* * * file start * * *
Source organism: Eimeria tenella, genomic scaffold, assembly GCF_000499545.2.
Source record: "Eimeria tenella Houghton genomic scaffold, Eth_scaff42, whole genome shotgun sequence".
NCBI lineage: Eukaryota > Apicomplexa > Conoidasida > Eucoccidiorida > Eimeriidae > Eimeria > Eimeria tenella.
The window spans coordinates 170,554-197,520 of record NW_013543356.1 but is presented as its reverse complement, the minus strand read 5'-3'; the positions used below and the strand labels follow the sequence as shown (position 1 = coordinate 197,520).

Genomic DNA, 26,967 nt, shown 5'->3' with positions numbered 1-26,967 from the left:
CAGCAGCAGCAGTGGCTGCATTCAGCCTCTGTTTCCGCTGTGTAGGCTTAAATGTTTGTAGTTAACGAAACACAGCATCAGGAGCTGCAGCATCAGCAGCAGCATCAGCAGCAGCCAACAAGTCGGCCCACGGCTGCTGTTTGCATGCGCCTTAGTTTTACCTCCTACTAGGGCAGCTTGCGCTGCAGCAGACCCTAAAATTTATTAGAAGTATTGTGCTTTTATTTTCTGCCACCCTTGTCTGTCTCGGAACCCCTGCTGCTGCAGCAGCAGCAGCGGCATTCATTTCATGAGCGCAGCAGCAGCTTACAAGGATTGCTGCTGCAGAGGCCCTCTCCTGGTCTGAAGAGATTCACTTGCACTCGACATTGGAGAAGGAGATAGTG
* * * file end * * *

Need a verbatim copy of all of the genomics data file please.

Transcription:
Source organism: Eimeria tenella, genomic scaffold, assembly GCF_000499545.2.
Source record: "Eimeria tenella Houghton genomic scaffold, Eth_scaff42, whole genome shotgun sequence".
NCBI lineage: Eukaryota > Apicomplexa > Conoidasida > Eucoccidiorida > Eimeriidae > Eimeria > Eimeria tenella.
The window spans coordinates 170,554-197,520 of record NW_013543356.1 but is presented as its reverse complement, the minus strand read 5'-3'; the positions used below and the strand labels follow the sequence as shown (position 1 = coordinate 197,520).

Genomic DNA, 26,967 nt, shown 5'->3' with positions numbered 1-26,967 from the left:
CAGCAGCAGCAGTGGCTGCATTCAGCCTCTGTTTCCGCTGTGTAGGCTTAAATGTTTGTAGTTAACGAAACACAGCATCAGGAGCTGCAGCATCAGCAGCAGCATCAGCAGCAGCCAACAAGTCGGCCCACGGCTGCTGTTTGCATGCGCCTTAGTTTTACCTCCTACTAGGGCAGCTTGCGCTGCAGCAGACCCTAAAATTTATTAGAAGTATTGTGCTTTTATTTTCTGCCACCCTTGTCTGTCTCGGAACCCCTGCTGCTGCAGCAGCAGCAGCGGCATTCATTTCATGAGCGCAGCAGCAGCTTACAAGGATTGCTGCTGCAGAGGCCCTCTCCTGGTCTGAAGAGATTCACTTGCACTCGACATTGGAGAAGGAGATAGTG